Update 5th January 2013
We made the decision yesterday to not continue with Amelia’s steroid dose. This has two potential effects – one being that she will no longer be so hungry (she can no longer swallow anything really, just milk and little bits of chocolate) but also this will likely accelerate the effects of the tumour pressure inside her brain. Her quality of life is so poor that we made this horrible decision.
Amelia is now barely with us. We had more friends and family visiting yesterday, mostly for the last time. We are not sure if she will last the weekend but she has always been such a fighter and always amazes us. She is still the feisty, brave little girl inside, just trapped inside her body as it shuts down.
We know we don’t have long now, but the most precious time is being able to spend a few minutes each day whispering in her ear, telling her we love her, that we are proud of her, and that she is so incredibly brave. I know she is listening.
Update 3rd January 2013
We are settled in Naomi House, due to the deterioration Amelia is not expected to return home. We are exhausted but finally this evening we seem to have Amelia’s drugs at the right level. She has spent much of the day screaming with discomfort and frustration and there is only so much of that we can take.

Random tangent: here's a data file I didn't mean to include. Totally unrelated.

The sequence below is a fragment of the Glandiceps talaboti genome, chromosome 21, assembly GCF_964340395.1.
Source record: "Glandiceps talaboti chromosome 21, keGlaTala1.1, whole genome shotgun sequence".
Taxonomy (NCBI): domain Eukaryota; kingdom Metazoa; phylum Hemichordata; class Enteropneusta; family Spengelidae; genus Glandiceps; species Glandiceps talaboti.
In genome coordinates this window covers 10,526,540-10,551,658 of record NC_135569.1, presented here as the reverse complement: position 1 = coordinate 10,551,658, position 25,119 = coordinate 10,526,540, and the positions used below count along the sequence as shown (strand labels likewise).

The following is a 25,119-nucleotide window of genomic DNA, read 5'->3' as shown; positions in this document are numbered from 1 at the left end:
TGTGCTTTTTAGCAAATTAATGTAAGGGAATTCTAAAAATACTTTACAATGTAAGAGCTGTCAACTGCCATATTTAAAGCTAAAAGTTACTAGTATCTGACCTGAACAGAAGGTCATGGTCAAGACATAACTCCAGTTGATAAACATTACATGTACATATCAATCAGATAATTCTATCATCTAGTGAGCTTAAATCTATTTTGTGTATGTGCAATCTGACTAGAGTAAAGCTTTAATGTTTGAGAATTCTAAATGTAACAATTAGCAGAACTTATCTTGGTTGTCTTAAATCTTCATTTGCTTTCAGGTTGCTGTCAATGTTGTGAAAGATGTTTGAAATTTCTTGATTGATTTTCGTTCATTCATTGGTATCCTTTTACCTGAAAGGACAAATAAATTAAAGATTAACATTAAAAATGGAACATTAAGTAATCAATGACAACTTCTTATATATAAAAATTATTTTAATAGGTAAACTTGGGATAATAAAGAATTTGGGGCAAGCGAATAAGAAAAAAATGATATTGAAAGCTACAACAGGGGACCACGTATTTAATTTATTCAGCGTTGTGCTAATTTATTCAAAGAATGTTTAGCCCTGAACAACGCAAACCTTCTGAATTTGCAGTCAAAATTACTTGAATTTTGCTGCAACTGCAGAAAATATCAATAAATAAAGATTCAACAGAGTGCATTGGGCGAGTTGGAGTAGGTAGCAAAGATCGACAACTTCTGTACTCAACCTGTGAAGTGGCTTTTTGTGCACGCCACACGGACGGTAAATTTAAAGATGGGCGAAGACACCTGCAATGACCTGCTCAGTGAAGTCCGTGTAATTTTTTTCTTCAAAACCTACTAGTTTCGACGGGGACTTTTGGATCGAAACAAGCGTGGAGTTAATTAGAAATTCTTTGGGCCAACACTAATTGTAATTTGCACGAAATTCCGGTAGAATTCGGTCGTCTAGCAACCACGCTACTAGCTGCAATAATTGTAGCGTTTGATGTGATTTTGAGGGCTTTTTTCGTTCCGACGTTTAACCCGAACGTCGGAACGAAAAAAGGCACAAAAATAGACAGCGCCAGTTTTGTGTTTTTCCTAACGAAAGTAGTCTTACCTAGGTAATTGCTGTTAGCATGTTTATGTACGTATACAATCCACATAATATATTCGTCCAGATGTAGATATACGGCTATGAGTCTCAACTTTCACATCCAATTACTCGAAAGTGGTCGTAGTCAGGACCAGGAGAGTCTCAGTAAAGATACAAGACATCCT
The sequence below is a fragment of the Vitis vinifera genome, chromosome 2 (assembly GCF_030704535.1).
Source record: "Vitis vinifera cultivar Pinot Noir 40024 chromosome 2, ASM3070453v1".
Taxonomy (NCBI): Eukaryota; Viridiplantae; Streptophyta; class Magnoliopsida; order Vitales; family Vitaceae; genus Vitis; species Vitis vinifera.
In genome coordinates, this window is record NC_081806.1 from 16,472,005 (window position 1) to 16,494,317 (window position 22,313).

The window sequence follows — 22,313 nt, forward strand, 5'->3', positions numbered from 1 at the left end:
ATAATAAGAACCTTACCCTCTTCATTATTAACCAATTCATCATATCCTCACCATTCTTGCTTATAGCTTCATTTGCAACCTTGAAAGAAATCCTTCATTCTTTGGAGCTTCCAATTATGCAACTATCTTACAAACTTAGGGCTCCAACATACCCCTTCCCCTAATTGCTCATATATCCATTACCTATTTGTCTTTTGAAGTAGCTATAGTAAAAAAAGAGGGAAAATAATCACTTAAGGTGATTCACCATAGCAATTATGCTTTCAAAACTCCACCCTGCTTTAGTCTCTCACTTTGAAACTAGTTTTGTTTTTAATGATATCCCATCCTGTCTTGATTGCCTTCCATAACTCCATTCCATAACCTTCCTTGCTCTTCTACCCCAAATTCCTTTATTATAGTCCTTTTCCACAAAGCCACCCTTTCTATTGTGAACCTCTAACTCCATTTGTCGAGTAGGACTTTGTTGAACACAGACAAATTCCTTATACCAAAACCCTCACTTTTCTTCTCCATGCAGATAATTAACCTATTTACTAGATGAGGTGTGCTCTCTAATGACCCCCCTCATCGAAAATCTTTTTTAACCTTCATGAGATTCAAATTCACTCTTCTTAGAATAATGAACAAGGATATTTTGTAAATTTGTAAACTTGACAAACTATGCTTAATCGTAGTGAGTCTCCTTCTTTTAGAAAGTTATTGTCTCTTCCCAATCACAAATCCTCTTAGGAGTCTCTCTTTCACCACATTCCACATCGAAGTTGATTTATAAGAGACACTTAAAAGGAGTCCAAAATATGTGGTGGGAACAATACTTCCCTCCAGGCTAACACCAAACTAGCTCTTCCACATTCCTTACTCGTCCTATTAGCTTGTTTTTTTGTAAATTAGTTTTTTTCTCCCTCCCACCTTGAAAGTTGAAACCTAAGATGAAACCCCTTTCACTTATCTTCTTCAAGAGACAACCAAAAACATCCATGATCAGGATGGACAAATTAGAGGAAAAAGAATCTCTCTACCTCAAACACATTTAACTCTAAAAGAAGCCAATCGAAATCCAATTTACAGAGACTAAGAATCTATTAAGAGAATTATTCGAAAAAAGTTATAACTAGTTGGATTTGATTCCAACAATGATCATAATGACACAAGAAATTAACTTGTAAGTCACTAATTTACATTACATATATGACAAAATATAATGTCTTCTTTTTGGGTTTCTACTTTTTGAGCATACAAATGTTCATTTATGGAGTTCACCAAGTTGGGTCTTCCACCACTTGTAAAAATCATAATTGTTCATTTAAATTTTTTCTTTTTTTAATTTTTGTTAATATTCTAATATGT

Update 29th December 2012
Amelia is sadly losing control of her body and this has been causing a number of problems, and we had to urgently get her seen to at the hospital earlier. Fortunately, after a lot of effort, these problems are now under control. Amelia is calm, relaxed and I got a big ‘thumbs up’ from her again when I asked if she was OK. She was very tired and very spaced out, but OK.
Tomorrow morning we will go back into the hospice, how long for is largely depends on how Amelia does. It might just be for a few days and we then come home, or she might not come home at all. We just don’t know. She has definitely been getting worse over the last few days but it just depends if we can stabilise her again.